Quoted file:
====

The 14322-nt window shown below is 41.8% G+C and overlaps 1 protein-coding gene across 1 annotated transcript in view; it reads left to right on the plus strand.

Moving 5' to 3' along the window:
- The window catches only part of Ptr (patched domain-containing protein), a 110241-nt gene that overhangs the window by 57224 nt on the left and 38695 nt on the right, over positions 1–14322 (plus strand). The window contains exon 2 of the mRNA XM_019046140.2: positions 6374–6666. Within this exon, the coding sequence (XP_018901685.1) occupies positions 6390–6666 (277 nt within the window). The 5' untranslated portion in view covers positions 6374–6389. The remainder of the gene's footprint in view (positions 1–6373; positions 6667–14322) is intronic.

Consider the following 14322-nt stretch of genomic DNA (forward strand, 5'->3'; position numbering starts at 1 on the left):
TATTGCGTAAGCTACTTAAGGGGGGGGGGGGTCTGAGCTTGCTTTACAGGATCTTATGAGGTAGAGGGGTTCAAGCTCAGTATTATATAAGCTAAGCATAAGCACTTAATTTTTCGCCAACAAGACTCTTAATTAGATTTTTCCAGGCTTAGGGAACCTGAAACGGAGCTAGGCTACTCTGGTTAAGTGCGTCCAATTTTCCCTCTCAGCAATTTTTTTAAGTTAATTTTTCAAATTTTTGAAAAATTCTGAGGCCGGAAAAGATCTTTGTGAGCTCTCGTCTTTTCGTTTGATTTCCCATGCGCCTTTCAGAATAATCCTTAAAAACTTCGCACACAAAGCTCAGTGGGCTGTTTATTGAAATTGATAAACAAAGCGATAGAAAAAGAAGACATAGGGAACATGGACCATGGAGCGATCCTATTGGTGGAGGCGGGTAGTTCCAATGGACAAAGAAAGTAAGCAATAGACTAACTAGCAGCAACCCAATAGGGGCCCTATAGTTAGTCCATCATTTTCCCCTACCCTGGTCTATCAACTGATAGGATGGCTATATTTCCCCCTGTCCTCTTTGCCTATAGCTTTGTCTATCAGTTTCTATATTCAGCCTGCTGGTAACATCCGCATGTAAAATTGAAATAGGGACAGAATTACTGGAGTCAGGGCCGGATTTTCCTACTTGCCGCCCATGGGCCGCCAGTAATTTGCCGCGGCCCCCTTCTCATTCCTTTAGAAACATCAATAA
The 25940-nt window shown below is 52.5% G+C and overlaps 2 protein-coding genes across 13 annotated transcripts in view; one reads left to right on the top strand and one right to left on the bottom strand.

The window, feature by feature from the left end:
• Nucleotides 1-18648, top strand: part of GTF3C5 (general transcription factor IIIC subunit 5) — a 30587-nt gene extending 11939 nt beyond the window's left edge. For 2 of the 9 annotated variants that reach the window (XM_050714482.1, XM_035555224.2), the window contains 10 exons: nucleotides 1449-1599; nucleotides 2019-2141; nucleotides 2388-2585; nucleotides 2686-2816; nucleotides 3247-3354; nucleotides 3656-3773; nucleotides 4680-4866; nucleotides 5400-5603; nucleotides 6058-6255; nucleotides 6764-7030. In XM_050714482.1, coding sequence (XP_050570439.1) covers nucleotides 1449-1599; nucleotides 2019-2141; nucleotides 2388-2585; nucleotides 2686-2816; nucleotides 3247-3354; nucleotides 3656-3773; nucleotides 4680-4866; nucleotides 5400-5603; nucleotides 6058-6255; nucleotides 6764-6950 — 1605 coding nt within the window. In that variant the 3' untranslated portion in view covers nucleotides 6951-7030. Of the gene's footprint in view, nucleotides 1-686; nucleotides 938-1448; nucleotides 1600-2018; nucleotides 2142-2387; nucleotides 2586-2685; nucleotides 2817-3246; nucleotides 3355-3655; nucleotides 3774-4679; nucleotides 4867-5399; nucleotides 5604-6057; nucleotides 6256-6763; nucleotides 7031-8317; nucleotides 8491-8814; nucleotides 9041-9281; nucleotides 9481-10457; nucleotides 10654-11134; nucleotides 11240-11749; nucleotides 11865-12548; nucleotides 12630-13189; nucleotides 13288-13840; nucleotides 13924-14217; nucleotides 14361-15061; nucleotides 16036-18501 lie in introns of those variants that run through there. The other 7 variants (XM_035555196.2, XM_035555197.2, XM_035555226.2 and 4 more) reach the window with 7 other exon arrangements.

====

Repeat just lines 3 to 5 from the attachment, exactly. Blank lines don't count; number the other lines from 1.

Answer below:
- The window catches only part of Ptr (patched domain-containing protein), a 110241-nt gene that overhangs the window by 57224 nt on the left and 38695 nt on the right, over positions 1–14322 (plus strand). The window contains exon 2 of the mRNA XM_019046140.2: positions 6374–6666. Within this exon, the coding sequence (XP_018901685.1) occupies positions 6390–6666 (277 nt within the window). The 5' untranslated portion in view covers positions 6374–6389. The remainder of the gene's footprint in view (positions 1–6373; positions 6667–14322) is intronic.

Consider the following 14322-nt stretch of genomic DNA (forward strand, 5'->3'; position numbering starts at 1 on the left):
TATTGCGTAAGCTACTTAAGGGGGGGGGGGGTCTGAGCTTGCTTTACAGGATCTTATGAGGTAGAGGGGTTCAAGCTCAGTATTATATAAGCTAAGCATAAGCACTTAATTTTTCGCCAACAAGACTCTTAATTAGATTTTTCCAGGCTTAGGGAACCTGAAACGGAGCTAGGCTACTCTGGTTAAGTGCGTCCAATTTTCCCTCTCAGCAATTTTTTTAAGTTAATTTTTCAAATTTTTGAAAAATTCTGAGGCCGGAAAAGATCTTTGTGAGCTCTCGTCTTTTCGTTTGATTTCCCATGCGCCTTTCAGAATAATCCTTAAAAACTTCGCACACAAAGCTCAGTGGGCTGTTTATTGAAATTGATAAACAAAGCGATAGAAAAAGAAGACATAGGGAACATGGACCATGGAGCGATCCTATTGGTGGAGGCGGGTAGTTCCAATGGACAAAGAAAGTAAGCAATAGACTAACTAGCAGCAACCCAATAGGGGCCCTATAGTTAGTCCATCATTTTCCCCTACCCTGGTCTATCAACTGATAGGATGGCTATATTTCCCCCTGTCCTCTTTGCCTATAGCTTTGTCTATCAGTTTCTATATTCAGCCTGCTGGTAACATCCGCATGTAAAATTGAAATAGGGACAGAATTACTGGAGTCAGGGCCGGATTTTCCTACTTGCCGCCCATGGGCCGCCAGTAATTTGCCGCGGCCCCCTTCTCATTCCTTTAGAAACATCAATAA